In a month I’m back in northern Arizona for an Expo and afterwards hope to have another crack at the Escalante River (left) in southern Utah. I had a good look around last year at both put-in and take-outs, doing everything short of actually paddling the river. This time round it’ll be a month later so hopefully warmer and if the river’s too shallow (they say there’s been little snow this winter), that suits me fine. We proved on the Fitzroy last September that wading through the shallows pulling your packraft is most agreeable and good leg exercise.
I’m also pleased to say I’ve persuaded the Mrs to come along, and not only that but to come with in the expedition-untested Sevy Slackraft I made over the winter by cutting the outer hull chamber off a cheap PVC pool toy to make a slimmer cheap PVC pool toy resembling something you might enjoy paddling. Seeing as she’s half my weight it ought not sink on her as it did for me, and I’m happy to carry the food and camping load in the bombproof Yak.
There is a chance of course that the Slackboat will catch a buried stick and rupture as Jeff’s did a few times on the Fitzroy. Having learned from that experience, to give the Slacker’s floor a chance I’ve glued on a sheet of ‘ballistic nylon’ I had left over for the same floor protection purpose on my first Alpacka. Best not to read too much into ‘ballistic’, but as I happened to have some going spare it’ll be better than a cheap PVC tarp or cheap tent nylon fabric.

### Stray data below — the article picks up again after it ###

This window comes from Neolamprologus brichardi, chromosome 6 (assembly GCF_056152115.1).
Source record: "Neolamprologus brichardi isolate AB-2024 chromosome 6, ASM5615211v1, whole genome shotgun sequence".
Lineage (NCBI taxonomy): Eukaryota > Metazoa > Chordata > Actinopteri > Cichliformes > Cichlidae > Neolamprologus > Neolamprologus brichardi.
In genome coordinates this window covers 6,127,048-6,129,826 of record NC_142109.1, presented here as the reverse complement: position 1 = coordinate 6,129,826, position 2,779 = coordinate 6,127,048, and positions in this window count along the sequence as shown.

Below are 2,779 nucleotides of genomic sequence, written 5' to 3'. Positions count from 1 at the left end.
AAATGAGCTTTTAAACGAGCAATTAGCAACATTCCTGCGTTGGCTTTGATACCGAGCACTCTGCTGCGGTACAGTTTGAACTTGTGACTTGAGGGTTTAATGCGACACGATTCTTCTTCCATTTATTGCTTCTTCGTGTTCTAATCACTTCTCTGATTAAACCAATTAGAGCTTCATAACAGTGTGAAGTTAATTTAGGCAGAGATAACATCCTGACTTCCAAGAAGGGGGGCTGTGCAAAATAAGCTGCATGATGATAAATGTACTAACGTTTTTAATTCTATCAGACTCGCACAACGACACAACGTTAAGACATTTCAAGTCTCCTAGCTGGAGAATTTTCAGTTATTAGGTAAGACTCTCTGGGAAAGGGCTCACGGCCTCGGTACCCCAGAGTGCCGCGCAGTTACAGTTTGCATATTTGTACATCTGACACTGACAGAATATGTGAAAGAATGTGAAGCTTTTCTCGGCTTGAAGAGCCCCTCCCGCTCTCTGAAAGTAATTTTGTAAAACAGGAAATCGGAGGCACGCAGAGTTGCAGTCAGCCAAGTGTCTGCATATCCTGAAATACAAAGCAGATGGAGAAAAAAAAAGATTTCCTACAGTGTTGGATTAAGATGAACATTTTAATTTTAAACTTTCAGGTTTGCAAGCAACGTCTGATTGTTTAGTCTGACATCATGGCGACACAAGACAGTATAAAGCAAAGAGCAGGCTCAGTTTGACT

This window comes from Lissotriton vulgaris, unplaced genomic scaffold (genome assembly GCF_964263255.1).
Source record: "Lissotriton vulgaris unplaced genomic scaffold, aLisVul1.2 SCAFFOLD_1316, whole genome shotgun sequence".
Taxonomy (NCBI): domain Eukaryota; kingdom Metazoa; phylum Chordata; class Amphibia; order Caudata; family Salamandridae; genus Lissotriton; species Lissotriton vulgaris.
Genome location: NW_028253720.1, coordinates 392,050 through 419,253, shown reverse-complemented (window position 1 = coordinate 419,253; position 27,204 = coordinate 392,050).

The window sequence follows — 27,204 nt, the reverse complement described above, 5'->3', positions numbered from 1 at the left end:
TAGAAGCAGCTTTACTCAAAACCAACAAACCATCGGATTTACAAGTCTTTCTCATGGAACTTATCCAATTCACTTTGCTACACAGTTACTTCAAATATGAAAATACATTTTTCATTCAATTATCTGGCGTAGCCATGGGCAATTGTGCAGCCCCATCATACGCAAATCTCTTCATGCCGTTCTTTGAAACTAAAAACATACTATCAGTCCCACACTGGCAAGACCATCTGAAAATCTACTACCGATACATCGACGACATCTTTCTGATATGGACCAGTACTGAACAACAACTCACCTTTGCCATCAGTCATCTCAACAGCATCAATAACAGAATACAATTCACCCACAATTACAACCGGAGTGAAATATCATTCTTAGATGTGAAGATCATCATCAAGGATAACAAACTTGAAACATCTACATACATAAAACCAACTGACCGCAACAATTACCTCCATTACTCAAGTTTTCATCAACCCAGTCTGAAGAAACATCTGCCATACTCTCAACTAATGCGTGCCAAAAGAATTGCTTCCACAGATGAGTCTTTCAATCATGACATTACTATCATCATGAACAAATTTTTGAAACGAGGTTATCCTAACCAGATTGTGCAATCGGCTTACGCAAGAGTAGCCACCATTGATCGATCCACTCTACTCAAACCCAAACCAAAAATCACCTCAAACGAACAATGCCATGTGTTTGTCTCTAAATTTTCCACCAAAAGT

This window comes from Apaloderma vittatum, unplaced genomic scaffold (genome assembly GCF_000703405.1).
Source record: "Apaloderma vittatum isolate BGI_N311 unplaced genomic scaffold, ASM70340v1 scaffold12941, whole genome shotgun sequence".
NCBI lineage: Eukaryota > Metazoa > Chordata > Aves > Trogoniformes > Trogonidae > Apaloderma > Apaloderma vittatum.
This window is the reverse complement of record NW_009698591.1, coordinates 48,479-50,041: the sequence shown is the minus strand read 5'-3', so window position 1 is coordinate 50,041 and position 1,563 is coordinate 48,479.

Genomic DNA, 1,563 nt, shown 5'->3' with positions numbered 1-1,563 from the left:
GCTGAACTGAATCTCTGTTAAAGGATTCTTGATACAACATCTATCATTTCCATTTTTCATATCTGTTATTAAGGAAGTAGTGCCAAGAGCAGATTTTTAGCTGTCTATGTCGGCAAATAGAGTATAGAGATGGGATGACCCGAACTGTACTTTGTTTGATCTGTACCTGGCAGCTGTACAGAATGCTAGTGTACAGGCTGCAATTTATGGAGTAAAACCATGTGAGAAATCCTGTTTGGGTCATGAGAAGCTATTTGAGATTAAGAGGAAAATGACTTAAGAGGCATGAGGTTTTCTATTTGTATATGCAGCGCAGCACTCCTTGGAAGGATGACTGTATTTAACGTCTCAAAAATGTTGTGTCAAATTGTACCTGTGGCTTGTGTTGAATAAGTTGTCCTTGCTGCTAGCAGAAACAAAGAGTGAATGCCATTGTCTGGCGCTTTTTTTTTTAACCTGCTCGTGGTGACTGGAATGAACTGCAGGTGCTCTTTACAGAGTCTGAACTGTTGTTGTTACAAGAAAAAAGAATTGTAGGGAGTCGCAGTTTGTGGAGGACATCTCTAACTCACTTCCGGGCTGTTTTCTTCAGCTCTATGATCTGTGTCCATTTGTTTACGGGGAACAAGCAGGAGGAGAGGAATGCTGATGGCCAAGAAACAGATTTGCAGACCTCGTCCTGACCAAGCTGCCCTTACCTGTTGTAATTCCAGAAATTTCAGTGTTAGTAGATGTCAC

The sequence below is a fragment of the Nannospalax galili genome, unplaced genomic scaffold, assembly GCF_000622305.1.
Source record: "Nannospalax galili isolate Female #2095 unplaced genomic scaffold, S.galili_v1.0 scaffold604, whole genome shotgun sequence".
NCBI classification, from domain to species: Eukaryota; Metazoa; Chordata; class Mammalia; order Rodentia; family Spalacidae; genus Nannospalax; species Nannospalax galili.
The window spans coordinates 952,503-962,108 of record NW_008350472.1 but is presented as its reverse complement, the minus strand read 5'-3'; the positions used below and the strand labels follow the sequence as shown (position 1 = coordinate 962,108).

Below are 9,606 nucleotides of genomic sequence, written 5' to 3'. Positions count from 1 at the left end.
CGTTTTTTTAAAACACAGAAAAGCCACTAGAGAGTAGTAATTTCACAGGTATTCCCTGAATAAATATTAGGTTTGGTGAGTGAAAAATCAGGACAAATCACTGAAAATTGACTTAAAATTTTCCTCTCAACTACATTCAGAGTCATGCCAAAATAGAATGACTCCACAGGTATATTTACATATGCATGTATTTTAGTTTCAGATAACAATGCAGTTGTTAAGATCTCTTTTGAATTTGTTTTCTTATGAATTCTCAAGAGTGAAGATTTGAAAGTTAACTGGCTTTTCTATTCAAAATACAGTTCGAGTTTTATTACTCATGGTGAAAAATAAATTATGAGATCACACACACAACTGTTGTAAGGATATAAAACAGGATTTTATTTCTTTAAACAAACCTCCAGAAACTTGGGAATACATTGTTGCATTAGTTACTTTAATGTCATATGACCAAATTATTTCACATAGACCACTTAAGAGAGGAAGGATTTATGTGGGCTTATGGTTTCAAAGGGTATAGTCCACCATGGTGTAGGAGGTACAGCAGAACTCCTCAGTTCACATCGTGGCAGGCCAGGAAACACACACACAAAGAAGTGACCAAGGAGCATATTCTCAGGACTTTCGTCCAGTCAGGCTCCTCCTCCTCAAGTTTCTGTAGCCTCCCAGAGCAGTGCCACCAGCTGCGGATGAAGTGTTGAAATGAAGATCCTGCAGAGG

First I applied a few runs of double-sided carpet tape to save on glue, though this tape works out at nearly £1 a metre. I then laddled on some EvoStik and finished the whole job off with a seamless montage of duct tape. See pics below. The finished boat weighs less than 2.1kg (4.6lbs) and packs up more compactly than the Yak. Rather worryingly, as I deflated and then sucked the last of the air out to make it roll up compactly, the inside air was heavily laden with glue vapour. I’m expecting a headache or a high soon. The EvoStik tin did say not for use with soft vinyl as well as other materials, but as the boat held its air well for over 24 hours after gluing, the glue can’t be said to have dissolved the boat – maybe it just permeates. In fact it doesn’t – first go out on the sea it all came apart, so maybe ‘Nevo’-Stik is a better name. I should have used the same glue I did on the Alpacka, but that costs nearly as much as the Sev.
So, with a bit of care and luck, my re-socked paddling pool ought to last the three-day outing down the Escalante. And if not we can both squeeze into my Alpacka Yak, making sure we dispose of the shreaded remains of the Sevy in a responsible manner.
Assuming the plan rolls out [it didnt’], the river runs fine and the weather is good, they’ll be news on that caper at the end of May.
- Urban Packrafting: London’s Regent’s Canal
- Packraft sailing; MRS Nomad S1 + WindPaddle II
- Tested: Anfibio DeckPack
- Tested: Anfibio Fly ultralight paddle
- A Packboat in your Car
- MRS Nomad S1 – a few mods
- Olympus TG-5 camera for kayaking
- Wandle: An Urban Packrafting Nightmare
- Packyaking in Whitianga (NZ)